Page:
Analysis of a region of interest (ROI) in the hippocampus was performed using an image analysis system. Images were calibrated in an array of 512×512 pixels corresponding to a tissue area of 140×140 µm (×40 primary magnification). Each pixel resolution was 256 gray levels. The intensity of COX-2 immunoreactivity was evaluated by means of a relative optical density (ROD), which was obtained after the transformation of the mean gray level using the formula: ROD=log (256/mean gray level). The ROD of the background was determined in unlabeled portions and the value subtracted for correction, yielding high ROD values in the presence of preserved structures and low values after structural loss using NIH Image 1.59 software. A ratio of ROD values was calculated as a %.

Statistical analysis

The data shown here represent the means of experiments performed for each experimental area. Differences among means were statistically analyzed by two-way analysis of variance followed by Duncan's post-hoc analysis in order to elucidate differences between 1) sedentary vs exercise groups, 2) 12 vs 30 weeks old groups, and 3) ZLC vs ZDF groups.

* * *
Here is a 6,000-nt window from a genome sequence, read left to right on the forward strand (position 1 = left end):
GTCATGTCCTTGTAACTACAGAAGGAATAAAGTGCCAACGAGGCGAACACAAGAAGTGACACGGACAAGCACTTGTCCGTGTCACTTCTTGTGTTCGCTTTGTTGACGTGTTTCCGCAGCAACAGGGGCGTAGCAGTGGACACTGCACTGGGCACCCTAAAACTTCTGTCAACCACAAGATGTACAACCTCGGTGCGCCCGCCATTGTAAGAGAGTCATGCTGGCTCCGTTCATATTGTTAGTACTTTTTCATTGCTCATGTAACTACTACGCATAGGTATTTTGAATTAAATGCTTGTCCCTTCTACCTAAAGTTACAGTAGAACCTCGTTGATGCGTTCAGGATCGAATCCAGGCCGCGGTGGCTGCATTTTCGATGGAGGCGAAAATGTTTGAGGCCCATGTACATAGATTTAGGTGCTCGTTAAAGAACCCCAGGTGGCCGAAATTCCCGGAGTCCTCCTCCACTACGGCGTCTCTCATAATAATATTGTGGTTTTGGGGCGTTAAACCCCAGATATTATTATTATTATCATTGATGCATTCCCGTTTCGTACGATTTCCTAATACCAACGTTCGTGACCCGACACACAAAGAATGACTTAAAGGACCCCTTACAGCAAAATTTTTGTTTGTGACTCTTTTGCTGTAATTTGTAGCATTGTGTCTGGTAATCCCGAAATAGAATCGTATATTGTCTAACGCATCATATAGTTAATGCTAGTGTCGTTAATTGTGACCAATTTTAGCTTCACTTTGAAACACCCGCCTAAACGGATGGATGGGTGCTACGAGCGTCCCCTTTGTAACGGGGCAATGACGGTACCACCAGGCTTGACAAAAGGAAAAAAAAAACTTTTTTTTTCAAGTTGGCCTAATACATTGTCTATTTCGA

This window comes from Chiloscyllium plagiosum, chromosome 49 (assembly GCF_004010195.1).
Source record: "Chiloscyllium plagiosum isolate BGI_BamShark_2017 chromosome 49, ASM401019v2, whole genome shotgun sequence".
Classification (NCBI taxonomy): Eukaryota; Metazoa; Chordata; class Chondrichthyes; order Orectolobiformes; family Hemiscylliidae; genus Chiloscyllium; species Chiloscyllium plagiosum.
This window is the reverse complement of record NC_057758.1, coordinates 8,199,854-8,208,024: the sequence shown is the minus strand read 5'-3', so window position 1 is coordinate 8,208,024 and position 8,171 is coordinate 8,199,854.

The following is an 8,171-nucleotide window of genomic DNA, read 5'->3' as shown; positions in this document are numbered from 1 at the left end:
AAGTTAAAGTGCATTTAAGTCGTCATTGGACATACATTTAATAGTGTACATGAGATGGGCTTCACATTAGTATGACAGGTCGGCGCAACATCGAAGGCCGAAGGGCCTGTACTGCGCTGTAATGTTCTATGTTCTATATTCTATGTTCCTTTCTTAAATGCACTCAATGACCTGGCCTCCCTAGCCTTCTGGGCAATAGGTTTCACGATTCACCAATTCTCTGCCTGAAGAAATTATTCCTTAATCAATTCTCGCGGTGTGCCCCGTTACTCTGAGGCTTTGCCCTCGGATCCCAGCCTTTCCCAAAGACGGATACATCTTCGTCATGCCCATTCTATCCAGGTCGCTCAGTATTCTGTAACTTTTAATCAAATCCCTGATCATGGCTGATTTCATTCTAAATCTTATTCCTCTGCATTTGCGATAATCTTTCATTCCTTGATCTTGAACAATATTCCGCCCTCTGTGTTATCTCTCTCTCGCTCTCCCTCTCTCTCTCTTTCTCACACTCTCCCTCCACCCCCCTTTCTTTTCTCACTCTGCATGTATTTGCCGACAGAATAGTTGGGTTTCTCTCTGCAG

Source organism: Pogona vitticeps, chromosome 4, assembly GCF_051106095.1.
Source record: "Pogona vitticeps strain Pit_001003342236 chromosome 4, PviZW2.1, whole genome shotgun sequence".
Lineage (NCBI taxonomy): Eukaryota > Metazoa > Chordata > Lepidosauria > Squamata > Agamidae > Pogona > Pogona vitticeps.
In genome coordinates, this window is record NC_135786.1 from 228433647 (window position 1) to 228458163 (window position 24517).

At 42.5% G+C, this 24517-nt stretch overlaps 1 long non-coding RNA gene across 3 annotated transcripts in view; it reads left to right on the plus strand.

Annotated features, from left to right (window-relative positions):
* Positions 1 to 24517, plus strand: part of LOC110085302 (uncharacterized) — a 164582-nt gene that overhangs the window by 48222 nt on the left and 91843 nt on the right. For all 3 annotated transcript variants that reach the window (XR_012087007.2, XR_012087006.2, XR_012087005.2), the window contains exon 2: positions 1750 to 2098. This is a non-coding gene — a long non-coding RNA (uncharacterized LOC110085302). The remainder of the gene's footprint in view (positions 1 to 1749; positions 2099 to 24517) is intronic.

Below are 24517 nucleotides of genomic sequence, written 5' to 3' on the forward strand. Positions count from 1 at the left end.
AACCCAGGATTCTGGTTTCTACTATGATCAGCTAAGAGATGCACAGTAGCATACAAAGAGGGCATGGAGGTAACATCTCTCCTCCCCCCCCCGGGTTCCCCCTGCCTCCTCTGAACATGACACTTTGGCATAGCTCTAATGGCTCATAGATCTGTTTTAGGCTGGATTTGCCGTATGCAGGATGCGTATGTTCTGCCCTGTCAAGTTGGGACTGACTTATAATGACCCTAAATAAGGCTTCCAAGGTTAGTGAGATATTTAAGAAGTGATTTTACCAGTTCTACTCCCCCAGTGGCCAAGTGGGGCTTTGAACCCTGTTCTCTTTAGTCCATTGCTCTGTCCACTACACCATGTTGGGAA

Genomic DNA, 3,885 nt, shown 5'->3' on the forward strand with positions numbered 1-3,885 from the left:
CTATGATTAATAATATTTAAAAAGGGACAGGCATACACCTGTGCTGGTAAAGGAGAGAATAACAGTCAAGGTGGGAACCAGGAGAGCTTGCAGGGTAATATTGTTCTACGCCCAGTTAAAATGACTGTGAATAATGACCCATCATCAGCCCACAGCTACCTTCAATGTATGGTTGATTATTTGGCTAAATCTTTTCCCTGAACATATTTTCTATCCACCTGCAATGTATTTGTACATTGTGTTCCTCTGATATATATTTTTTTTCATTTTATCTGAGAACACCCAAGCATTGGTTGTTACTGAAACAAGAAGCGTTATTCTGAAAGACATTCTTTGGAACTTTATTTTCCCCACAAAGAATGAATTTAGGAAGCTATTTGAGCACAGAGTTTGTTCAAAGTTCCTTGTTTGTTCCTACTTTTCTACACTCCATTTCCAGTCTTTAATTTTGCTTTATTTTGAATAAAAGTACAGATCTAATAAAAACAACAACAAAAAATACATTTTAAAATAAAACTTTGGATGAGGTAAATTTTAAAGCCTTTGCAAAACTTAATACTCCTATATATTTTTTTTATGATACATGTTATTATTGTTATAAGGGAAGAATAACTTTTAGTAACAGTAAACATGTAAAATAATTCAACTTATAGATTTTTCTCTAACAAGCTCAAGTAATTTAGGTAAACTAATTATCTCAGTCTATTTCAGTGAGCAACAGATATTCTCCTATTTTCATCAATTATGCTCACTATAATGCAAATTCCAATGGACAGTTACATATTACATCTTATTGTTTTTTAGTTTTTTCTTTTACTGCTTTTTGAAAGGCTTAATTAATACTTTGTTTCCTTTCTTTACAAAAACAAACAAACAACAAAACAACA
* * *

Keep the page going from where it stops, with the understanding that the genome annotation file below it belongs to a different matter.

Results

Change in blood glucose levels

In 12-week-old ZLC and ZDF rats that were sedentary (Co12-ZLC and Co12-ZDF), blood glucose levels were 5.89 mmol/L and 21.3 mmol/L, respectively. In 12-week-old rats in that exercised (Ex12-ZLC and Ex12-ZDF), blood glucose levels were similar to those in the Co12-ZLC group (Figure 1).


Figure 1
Change in blood glucose levels in 12-week-old Zucker lean control (ZLC) and Zucker diabetic fatty (ZDF) rats in the sedentary groups (Co12-ZLC and Co12-ZDF), in the 12-week-old rats in the exercised groups (Ex12-ZLC and Ex12-ZDF), in the 30-week-old rats in the sedentary groups (Co30-ZLC and Co30-ZDF), and in the 30-week-old rats in the exercised groups (Ex30-ZLC and Ex30-ZDF rats; n=5 per group; aP<0.05, significantly different from control group; bP<0.05, significantly different from the ZLC group; cP<0.05, significantly different from 12-week-old age group). The bars indicate the SEM.